By Nina Yu, CCA Associate
On 8th October, the Royal Swedish Academy of Sciences announced that the 2018 Nobel Prize in Economics was awarded jointly to William Nordhaus “for integrating climate change into long-run macroeconomic analysis” and Paul Romer “for integrating technological innovations into long-run macroeconomic analysis”.
Nordhaus and Romer “have designed methods for addressing some of our time’s most basic and pressing questions about how we create long-term sustained and sustainable economic growth,” the Royal Swedish Academy of Sciences stated in the press release i. “Their work have significantly broadened the scope of economic analysis by constructing models that explain how the market economy interacts with nature and knowledge”.
Nordhaus pioneered an economic model called the DICE (Dynamic Integrated model of Climate and the Economy) to estimate the costs of climate change, such as crop failures and floodings. The model remains the industry standard. Subsequent works such as the IPCC report ii released on the same day the award was announced, was built directly on Nordhaus’s work.
The report investigates the differences in consequences between allowing temperatures to climb 2°C above pre-industrial levels or limiting the rise to 1.5°C, and the actions required to reach the 1.5°C goal.
As the report details, the world will face significant impacts with 1.5°C of warming, and will become even worse with 2°C. The severity of the impacts is not linearly proportional to the degree of rise in temperature. A 0.5°C extra warming could subject tens of millions more people worldwide to life-threatening heat waves, droughts, severe storms and coastal floodings. It is also a junction between a world with coral reefs and Arctic summer sea ice, and a world without them. These risks are no longer distant or hypothetical, if we go past 1.5°C, we are dicing with the planet’s liveability.
The report shows that meeting the 1.5°C limit will require major and urgent transformations worldwide. Annual carbon dioxide emissions will need to be reduced by 40-50% by 2030 compared to 2010. By 2050, emissions should reach net-zero and renewables are projected to supply 70-85% of electricity. At the same time, the removal of atmospheric carbon dioxide must be enhanced, for example through forestation and direct air capture and storage technologies.
These goals cannot be achieved without concerted efforts. Globally, 25 pioneering cities including Cape Town, London, Melbourne, New York City and Stockholm have pledged to establish progressive climate action plans by 2020 with a commitment to become carbon neutral and climate resilient by 2050. Copenhagen and Oslo have set the most ambitious goals of becoming carbon neutral by 2025 and 2030 respectively.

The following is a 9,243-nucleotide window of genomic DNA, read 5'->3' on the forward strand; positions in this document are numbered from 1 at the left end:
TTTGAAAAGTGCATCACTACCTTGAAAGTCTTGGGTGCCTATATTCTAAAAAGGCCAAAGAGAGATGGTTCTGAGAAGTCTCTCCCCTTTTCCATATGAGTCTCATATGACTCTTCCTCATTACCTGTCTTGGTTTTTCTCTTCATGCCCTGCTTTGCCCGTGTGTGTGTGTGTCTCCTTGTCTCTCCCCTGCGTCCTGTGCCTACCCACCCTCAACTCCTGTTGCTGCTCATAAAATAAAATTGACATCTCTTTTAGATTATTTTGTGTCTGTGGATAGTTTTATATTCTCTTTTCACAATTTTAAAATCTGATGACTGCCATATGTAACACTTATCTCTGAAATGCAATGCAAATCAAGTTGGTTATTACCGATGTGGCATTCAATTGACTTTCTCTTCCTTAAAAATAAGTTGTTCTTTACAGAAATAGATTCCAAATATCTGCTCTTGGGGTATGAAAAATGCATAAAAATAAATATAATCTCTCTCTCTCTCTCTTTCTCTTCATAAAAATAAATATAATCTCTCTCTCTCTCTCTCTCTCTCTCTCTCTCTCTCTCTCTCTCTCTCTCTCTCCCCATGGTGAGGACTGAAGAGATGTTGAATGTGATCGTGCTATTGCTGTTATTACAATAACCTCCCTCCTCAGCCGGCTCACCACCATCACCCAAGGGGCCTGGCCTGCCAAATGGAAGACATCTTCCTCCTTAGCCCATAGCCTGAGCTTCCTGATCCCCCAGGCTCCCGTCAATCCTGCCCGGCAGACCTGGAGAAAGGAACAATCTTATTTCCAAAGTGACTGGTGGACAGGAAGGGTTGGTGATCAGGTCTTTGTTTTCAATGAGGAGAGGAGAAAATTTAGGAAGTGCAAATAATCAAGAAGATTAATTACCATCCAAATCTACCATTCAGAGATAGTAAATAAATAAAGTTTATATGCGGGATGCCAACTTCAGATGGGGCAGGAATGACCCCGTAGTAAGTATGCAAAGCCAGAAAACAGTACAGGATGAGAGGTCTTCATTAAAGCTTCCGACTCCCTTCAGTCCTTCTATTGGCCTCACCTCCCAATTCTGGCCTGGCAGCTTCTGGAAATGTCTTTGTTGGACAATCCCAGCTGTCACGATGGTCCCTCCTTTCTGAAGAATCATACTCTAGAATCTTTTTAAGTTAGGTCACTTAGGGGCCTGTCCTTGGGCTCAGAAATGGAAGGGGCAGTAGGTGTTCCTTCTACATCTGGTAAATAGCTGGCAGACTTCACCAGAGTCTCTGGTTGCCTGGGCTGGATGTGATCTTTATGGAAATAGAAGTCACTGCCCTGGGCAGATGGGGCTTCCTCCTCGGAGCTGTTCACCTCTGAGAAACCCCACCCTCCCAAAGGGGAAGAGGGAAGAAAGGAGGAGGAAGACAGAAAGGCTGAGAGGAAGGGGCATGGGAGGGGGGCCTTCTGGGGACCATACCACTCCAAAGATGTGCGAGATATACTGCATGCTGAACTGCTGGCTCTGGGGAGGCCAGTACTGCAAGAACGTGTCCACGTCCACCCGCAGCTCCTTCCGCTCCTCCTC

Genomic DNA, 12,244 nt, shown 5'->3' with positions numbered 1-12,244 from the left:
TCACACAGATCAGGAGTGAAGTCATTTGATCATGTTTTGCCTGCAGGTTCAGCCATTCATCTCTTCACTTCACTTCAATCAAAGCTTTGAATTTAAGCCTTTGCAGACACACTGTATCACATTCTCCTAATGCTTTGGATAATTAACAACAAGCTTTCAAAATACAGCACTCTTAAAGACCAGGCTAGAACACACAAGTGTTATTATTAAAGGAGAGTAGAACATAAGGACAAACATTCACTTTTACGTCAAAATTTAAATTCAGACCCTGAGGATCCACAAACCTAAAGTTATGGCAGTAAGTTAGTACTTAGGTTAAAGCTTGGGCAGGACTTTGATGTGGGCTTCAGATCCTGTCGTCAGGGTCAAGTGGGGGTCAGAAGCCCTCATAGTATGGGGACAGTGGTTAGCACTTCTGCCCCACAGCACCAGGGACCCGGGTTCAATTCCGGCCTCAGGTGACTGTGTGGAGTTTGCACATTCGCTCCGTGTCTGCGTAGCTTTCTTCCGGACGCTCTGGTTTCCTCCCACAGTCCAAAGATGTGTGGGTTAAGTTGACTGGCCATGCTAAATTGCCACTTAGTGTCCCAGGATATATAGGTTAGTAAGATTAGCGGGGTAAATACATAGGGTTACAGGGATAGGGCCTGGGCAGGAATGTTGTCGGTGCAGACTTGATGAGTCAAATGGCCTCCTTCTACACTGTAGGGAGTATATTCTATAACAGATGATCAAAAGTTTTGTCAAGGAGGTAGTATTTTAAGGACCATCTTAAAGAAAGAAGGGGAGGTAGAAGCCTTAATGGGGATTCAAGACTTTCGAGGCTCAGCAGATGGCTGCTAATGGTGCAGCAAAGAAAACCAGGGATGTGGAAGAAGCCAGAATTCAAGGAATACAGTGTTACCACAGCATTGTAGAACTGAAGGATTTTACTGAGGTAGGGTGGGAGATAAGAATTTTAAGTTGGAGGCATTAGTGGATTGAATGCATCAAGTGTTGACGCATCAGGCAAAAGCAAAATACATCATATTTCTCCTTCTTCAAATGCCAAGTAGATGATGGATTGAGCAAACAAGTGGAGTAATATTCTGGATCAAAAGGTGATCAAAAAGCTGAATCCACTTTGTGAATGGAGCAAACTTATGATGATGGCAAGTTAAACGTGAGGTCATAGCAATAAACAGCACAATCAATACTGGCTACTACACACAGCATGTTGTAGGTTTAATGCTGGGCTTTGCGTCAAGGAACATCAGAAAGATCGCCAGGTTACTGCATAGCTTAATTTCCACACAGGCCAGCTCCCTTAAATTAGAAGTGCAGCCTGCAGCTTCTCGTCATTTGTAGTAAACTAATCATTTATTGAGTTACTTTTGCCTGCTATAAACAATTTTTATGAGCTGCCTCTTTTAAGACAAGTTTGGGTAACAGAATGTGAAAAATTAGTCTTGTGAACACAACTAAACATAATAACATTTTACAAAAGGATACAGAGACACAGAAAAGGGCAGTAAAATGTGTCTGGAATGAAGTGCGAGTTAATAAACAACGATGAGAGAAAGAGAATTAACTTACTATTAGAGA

The Hong Kong Government has released Hong Kong’s Climate Action Plan 2030+ report iii in 2017, setting a target of reducing carbon dioxide emissions by 26-36% by 2030 and an estimation of adopting renewable energies covering 3-4% of total consumed electricity. No timeline was established for achieving carbon neutrality. More recently, in the 2018 Policy Address iv and the 2018-19 Budget v, the Hong Kong Government has pledged to support and facilitate private sectors, schools and NGOs in the development of renewable energies, and to deploy $1 billion to promote the installation of renewable energy facilities at government buildings, venues and community facilities, but still, no solid targets were made. As a coastal city with a subtropical climate, Hong Kong is vulnerable to climate change, yet we are clearly lagging behind other major cities in climate actions. It is time for Hong Kong to take bolder actions and set to become carbon neutral and climate resilient.
At a news conference after the Nobel prize announcement, Romer said it was perfectly possible for global warming to be kept to a maximum of 1.5°C, in line with the latest recommendations of IPCC. “One problem today is that people think protecting the environment will be so costly and so hard that they want to ignore the problem and pretend it doesn’t exist. Humans are capable of amazing accomplishments if we set our minds to it.”
i The Royal Swedish Academy of Sciences press release:
ii IPCC report:
iii Hong Kong’s Climate Action Plan 2030+ report:
iv 2018 Policy Address:
v 2018-19 Budget: